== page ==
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There is a general tendency of students (master's or less) to rate highly those courses that create a value for them at the industry. For example, in CS, networking or OS courses are found to be attractive by many students simply because these are (almost) indispensable for most job interviews. It is difficult to find the same kind of enthusiasm for say, an optimisation course.

Another example from ECE will be courses pertaining to electromagnetism. Students generally love VLSI-based or telecommunication courses and ignore or dislike the ones on EM. Similarly there could be subfields in many areas where research has stagnated and relevant courses do not carry industrial value, but it is impossible to exclude them from the syllabus.

How does a professor teaching such a course sustain the interests of the students? How does he/she make the best out of a bad job?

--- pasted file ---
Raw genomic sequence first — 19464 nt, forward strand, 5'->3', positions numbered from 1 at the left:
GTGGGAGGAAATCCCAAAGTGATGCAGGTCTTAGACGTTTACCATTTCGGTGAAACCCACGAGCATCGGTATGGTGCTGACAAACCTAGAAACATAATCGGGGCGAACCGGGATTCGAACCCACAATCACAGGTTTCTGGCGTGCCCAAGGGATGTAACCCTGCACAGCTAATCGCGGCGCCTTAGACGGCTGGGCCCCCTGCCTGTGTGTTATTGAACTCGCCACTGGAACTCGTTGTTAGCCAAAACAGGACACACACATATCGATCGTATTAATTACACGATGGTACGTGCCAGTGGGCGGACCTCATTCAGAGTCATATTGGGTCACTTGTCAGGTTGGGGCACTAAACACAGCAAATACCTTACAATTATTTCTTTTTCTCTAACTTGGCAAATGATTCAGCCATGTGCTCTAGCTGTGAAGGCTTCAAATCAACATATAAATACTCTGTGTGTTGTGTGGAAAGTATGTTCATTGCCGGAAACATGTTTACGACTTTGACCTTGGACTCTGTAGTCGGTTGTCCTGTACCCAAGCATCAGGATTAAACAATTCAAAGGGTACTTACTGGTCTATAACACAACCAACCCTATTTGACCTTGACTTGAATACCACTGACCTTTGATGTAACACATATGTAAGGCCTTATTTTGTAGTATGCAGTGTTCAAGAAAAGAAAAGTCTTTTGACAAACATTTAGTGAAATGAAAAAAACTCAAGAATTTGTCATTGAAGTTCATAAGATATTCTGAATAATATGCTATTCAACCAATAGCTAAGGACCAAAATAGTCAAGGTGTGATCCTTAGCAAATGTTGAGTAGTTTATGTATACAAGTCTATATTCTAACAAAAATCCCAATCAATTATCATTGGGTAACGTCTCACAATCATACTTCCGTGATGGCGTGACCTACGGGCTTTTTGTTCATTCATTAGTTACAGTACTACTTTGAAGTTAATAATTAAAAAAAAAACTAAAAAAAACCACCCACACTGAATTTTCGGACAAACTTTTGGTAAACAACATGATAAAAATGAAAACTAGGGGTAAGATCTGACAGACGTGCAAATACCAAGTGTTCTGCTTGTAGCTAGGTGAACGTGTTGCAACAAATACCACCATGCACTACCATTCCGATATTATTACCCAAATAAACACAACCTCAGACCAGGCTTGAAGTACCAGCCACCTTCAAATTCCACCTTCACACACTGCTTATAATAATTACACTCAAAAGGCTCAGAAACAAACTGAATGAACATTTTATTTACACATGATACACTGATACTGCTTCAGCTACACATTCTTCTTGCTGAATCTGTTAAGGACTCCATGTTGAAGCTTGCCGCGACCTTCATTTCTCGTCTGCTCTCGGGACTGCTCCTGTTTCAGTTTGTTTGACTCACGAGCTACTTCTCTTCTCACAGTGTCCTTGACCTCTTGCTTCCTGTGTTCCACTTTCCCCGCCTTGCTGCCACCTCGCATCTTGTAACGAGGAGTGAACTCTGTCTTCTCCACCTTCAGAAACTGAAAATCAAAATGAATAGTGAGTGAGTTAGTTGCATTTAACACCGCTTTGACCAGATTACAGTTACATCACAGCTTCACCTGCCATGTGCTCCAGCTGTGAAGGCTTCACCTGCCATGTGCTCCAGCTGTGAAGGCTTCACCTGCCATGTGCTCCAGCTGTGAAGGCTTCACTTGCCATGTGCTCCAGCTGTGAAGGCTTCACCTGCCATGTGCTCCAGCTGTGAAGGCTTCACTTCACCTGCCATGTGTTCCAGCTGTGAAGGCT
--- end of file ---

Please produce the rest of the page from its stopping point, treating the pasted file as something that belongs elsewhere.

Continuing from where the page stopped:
1 Answer 1

I hate to resort to youtube but:

http://youtu.be/WgWNQVdhE9A

Channing Robertson at Stanford teaches Intro to Chemical Engineering which is essentially a glorified way to say Mass Balance and Stoichiometry. It is literally a course on converting values from Metric units into English units. It is literally a course about realizing that what goes in a box must come out of the box. It is dry and boring material.

As described in Why do so few universities offer OpenCourseWare videos of their lessons?, not every class is worth making an OpenCourseWare video but they did for this one. He kills time with stories and lots of them. He goes into the history of chemical engineering. He teaches use the Socratic method. They do problem sets and then go on field trip to see what their problem set was about. It may be dry stuff but at least it would be entertaining.